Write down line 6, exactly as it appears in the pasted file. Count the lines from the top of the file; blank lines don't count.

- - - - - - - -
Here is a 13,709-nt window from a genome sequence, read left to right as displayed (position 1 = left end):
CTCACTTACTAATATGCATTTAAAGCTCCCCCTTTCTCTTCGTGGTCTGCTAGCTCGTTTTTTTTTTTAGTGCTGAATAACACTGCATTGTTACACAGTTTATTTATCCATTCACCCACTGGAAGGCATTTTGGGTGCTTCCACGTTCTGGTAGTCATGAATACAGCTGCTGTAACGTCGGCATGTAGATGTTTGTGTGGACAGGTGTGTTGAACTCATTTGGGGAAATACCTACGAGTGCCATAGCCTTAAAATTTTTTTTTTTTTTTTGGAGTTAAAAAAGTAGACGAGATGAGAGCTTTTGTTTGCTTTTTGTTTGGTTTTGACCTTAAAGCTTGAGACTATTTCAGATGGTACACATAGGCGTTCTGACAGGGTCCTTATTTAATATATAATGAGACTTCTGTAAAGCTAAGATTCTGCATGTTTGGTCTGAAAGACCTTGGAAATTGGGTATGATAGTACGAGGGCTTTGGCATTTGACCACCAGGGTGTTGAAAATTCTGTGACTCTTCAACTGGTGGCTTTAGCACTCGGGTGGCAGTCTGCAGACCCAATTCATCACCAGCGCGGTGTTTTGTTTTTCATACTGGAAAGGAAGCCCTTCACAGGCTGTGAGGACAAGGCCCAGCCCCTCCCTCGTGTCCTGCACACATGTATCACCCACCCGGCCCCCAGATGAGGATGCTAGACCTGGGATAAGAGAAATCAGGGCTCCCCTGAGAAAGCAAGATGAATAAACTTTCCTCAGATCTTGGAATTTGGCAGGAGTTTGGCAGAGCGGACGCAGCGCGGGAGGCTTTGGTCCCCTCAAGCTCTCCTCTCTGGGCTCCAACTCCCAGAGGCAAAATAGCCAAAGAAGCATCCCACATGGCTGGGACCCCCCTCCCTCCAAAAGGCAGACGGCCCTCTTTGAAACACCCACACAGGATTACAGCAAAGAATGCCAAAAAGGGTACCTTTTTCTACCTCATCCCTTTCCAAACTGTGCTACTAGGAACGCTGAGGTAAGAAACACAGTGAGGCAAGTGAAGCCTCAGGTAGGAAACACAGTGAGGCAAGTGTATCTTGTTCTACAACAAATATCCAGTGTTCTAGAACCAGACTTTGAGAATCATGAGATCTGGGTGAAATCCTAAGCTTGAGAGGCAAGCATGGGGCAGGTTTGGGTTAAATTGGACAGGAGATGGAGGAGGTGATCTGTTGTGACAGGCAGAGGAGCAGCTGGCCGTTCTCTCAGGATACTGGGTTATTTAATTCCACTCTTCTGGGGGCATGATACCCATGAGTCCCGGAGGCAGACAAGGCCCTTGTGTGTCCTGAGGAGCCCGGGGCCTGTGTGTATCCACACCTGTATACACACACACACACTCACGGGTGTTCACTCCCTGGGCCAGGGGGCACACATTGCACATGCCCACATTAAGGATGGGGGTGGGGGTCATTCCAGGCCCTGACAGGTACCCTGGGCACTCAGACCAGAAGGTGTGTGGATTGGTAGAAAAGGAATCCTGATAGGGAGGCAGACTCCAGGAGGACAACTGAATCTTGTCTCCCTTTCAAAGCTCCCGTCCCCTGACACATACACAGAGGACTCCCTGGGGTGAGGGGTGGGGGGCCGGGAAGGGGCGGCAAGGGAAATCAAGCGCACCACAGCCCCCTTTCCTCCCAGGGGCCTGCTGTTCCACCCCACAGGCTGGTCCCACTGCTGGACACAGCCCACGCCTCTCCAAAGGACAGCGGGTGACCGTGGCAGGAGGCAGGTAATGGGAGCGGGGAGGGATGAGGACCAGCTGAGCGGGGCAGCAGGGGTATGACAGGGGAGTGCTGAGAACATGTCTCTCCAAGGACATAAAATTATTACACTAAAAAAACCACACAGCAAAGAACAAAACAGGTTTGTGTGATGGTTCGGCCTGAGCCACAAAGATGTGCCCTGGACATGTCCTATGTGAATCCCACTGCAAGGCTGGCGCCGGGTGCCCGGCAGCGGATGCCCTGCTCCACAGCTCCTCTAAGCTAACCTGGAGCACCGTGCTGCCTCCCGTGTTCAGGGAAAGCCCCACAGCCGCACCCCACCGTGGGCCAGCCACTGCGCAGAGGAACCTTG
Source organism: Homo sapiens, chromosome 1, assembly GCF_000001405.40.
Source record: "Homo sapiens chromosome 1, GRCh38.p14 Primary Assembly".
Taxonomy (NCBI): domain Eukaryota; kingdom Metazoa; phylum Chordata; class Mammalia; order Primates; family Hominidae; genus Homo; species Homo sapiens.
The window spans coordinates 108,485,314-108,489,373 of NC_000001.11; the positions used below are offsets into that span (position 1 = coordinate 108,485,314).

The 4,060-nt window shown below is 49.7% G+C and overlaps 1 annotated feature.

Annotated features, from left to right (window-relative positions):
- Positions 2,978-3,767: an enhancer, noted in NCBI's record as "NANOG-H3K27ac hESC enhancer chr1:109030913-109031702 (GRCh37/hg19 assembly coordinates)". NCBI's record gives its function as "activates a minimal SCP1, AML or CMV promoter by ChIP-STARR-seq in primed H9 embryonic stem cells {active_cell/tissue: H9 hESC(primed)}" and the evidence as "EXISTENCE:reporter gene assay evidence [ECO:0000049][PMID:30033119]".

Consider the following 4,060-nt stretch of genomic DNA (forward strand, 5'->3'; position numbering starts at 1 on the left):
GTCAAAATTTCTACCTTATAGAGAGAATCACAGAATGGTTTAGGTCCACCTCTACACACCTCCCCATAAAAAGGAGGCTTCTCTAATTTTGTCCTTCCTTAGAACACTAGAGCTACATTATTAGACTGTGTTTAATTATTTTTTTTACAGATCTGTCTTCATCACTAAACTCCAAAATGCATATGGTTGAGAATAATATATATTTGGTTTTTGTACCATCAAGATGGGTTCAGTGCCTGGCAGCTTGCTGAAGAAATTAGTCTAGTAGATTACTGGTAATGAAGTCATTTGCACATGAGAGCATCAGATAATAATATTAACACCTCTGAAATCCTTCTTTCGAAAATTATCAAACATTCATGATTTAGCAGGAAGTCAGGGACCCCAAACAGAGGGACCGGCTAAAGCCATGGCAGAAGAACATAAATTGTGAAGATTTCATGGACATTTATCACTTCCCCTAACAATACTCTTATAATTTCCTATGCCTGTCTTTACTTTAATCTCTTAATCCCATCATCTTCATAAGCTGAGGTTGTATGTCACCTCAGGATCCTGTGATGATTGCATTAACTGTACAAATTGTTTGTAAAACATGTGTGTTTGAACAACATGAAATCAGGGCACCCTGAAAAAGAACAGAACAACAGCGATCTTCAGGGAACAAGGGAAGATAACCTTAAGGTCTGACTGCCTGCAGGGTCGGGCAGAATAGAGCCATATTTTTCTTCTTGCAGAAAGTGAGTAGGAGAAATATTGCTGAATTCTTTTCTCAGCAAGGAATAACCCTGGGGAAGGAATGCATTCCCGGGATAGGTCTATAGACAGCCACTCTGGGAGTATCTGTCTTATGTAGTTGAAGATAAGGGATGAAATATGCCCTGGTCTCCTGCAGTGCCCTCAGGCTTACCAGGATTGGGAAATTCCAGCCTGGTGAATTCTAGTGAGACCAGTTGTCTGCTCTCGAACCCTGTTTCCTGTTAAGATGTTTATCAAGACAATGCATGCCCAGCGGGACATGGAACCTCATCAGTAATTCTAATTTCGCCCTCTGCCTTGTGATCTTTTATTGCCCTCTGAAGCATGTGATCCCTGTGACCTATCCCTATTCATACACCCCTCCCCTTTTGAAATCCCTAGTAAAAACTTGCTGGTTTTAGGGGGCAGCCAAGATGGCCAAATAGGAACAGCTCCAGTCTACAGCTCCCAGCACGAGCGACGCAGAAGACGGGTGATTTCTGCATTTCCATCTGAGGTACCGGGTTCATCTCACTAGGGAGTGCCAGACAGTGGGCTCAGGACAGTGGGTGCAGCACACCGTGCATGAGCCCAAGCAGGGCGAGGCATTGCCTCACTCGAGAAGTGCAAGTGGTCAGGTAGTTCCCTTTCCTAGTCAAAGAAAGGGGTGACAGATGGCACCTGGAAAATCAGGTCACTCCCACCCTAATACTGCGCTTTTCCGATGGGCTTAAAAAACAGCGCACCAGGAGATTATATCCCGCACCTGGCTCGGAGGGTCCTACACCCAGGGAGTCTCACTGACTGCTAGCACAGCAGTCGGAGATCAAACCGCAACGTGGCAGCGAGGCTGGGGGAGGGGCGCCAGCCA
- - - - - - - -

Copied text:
The window spans coordinates 108,485,314-108,489,373 of NC_000001.11; the positions used below are offsets into that span (position 1 = coordinate 108,485,314).